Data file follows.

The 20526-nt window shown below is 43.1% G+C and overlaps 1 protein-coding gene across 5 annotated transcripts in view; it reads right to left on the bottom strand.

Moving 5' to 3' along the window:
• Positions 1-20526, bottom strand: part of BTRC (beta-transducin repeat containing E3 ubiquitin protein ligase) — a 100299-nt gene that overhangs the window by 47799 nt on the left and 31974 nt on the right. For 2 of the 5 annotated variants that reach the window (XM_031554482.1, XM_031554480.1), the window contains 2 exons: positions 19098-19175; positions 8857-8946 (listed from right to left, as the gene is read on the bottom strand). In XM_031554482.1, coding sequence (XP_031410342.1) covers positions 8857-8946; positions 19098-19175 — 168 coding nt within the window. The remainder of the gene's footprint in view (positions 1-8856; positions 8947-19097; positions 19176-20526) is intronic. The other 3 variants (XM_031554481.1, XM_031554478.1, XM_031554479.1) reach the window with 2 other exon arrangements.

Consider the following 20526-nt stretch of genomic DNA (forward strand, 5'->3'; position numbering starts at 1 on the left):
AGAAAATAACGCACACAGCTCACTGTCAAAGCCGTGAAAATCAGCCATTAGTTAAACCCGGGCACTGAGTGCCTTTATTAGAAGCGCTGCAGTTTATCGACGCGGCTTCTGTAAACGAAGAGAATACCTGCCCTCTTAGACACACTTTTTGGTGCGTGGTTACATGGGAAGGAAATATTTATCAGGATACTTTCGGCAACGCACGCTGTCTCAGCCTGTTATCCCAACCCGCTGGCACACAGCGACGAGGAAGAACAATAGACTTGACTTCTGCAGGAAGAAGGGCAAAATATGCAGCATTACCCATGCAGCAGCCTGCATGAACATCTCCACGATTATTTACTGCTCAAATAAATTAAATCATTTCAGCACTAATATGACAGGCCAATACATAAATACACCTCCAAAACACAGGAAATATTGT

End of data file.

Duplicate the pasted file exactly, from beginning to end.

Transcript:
The 20526-nt window shown below is 43.1% G+C and overlaps 1 protein-coding gene across 5 annotated transcripts in view; it reads right to left on the bottom strand.

Moving 5' to 3' along the window:
• Positions 1-20526, bottom strand: part of BTRC (beta-transducin repeat containing E3 ubiquitin protein ligase) — a 100299-nt gene that overhangs the window by 47799 nt on the left and 31974 nt on the right. For 2 of the 5 annotated variants that reach the window (XM_031554482.1, XM_031554480.1), the window contains 2 exons: positions 19098-19175; positions 8857-8946 (listed from right to left, as the gene is read on the bottom strand). In XM_031554482.1, coding sequence (XP_031410342.1) covers positions 8857-8946; positions 19098-19175 — 168 coding nt within the window. The remainder of the gene's footprint in view (positions 1-8856; positions 8947-19097; positions 19176-20526) is intronic. The other 3 variants (XM_031554481.1, XM_031554478.1, XM_031554479.1) reach the window with 2 other exon arrangements.

Consider the following 20526-nt stretch of genomic DNA (forward strand, 5'->3'; position numbering starts at 1 on the left):
AGAAAATAACGCACACAGCTCACTGTCAAAGCCGTGAAAATCAGCCATTAGTTAAACCCGGGCACTGAGTGCCTTTATTAGAAGCGCTGCAGTTTATCGACGCGGCTTCTGTAAACGAAGAGAATACCTGCCCTCTTAGACACACTTTTTGGTGCGTGGTTACATGGGAAGGAAATATTTATCAGGATACTTTCGGCAACGCACGCTGTCTCAGCCTGTTATCCCAACCCGCTGGCACACAGCGACGAGGAAGAACAATAGACTTGACTTCTGCAGGAAGAAGGGCAAAATATGCAGCATTACCCATGCAGCAGCCTGCATGAACATCTCCACGATTATTTACTGCTCAAATAAATTAAATCATTTCAGCACTAATATGACAGGCCAATACATAAATACACCTCCAAAACACAGGAAATATTGT